We are excited to welcome you as a keynote speaker for OpenJS World 2020, which will take place virtually Tuesday, June 23 – Wednesday, June 24 during Central Daylight Time (CDT), UTC -5. Please click through the tabs on this page to access information. We recommend bookmarking this page and checking back for additional updates as we get closer to the event.
Please click through the menu on the left of this page to access information.
Important Dates + Deadlines
- Speaker Registration Deadline: If you have not registered, please do so ASAP to confirm your registration. Click here to register and use the access code OJSWSPK20.
- Pre-Recording File Submission Due Date: Thursday, June 18
- Event Dates: Tuesday, June 23 – Wednesday, June 24
- Timezone: Central Daylight Time (CDT), UTC -5.
Schedule, Timing & Speaker Profiles
Keynotes range from 10-20 minutes. Please confirm your timing on the schedule.
If you would like to make updates to your biography, headshot, or job title, please send updates directly to email@example.com.
We are using the virtual event platform Intellum, which allows speakers to deliver content via pre-recorded talks and join live for Q&A with attendees via text chat. The platform is web-based and HTML 5, and will be easy for everyone to access and use.
The Intellum platform service is allowing us to create an immersive experience for attendees, with educational sessions that offer speaker and attendee Q&A and interaction; attendee collaboration and networking through topical chat rooms, and 1:1 and group chats; gamification to keep attendees engaged throughout the event; and a sponsor showcase where attendees can view demos, download resources, check out job openings, and speak directly with sponsor company reps. While this won’t be able to exactly replicate the value of a face-to-face event, we think it captures a lot of the opportunities and we look forward to having you join us as a speaker for this new experience.
Pre-recording Information & Tools
We recommend all keynote speakers pre-record their presentations to be played at the event. If this is not possible, please let me know as soon as possible and we will arrange an alternative method of delivery.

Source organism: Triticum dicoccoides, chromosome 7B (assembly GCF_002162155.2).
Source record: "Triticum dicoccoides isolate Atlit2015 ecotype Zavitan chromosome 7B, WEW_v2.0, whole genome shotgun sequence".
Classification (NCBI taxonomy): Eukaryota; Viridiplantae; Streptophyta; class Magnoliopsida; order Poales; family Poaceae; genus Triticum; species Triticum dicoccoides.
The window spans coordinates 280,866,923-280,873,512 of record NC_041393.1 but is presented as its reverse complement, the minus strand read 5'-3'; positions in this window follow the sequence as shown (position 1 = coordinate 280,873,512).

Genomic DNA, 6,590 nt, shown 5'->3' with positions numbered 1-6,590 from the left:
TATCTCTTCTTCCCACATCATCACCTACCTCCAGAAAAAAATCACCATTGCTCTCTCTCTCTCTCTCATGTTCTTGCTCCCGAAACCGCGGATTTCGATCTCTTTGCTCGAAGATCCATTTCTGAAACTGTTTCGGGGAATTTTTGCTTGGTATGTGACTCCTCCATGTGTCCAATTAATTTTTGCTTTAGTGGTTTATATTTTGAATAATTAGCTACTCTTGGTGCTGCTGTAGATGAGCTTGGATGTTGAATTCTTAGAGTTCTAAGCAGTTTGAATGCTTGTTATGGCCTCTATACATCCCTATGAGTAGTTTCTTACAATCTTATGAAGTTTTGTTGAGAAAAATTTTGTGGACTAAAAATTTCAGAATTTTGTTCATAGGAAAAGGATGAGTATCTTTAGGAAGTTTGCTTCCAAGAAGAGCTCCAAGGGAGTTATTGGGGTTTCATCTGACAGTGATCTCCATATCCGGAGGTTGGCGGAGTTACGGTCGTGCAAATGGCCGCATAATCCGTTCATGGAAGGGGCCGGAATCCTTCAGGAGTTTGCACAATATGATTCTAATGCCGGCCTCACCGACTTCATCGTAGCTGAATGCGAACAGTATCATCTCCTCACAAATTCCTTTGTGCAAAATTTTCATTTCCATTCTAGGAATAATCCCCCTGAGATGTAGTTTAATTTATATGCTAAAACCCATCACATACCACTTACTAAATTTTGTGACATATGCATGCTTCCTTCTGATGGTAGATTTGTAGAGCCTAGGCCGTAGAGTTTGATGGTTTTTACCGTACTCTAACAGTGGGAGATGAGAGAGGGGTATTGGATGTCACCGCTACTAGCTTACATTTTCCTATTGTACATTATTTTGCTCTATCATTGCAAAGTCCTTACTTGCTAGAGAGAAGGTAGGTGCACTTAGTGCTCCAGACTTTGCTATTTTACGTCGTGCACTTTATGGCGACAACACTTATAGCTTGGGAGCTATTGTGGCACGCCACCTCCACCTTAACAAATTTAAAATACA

To pre-record you and your slides, we recommend Quicktime, a screen recorder, Google Hangouts, Zoom or something similar that records your slides as you present. If you need additional assistance pre-recording your presentation, please let us know.
You are welcome to use an OpenJS Foundation Zoom account to record your session. Please schedule a time by emailing firstname.lastname@example.org to confirm timing.
- If you’re using an OpenJS Foundation Zoom account, simply connect at the proper time. We will have it set to automatically record as soon as you connect.
- Before you do anything else, silence your phone and set your computer’s notifications to “Do Not Disturb.”
- Start your camera and use this time to make final adjustments to your lighting, hair, etc.
- Start your slideshow.
- In Zoom, share your screen but (and this is important) only share the slideshow. Do not share “Desktop” unless you are absolutely, completely, 100% sure that nothing private will pop up as a notification.
- When you’re ready, take a deep breath, let it out slowly, flash a big smile at the camera, count to 5, and begin. When we get the video file we’ll trim everything up to that point.
- If you mess up, don’t worry. A classic way to recover is to smile as you restart. It should go without saying, but don’t tear yourself down verbally or curse in front of your audience.
- If something really bad happened (such as sneezing), go back to the beginning of the slide, wait 5 seconds, and then start again. Tell us to look for it, and we can do our best to trim it.
- When you’re done, thank the audience, smile again, and then sit still for 5 seconds. This will give us time to trim.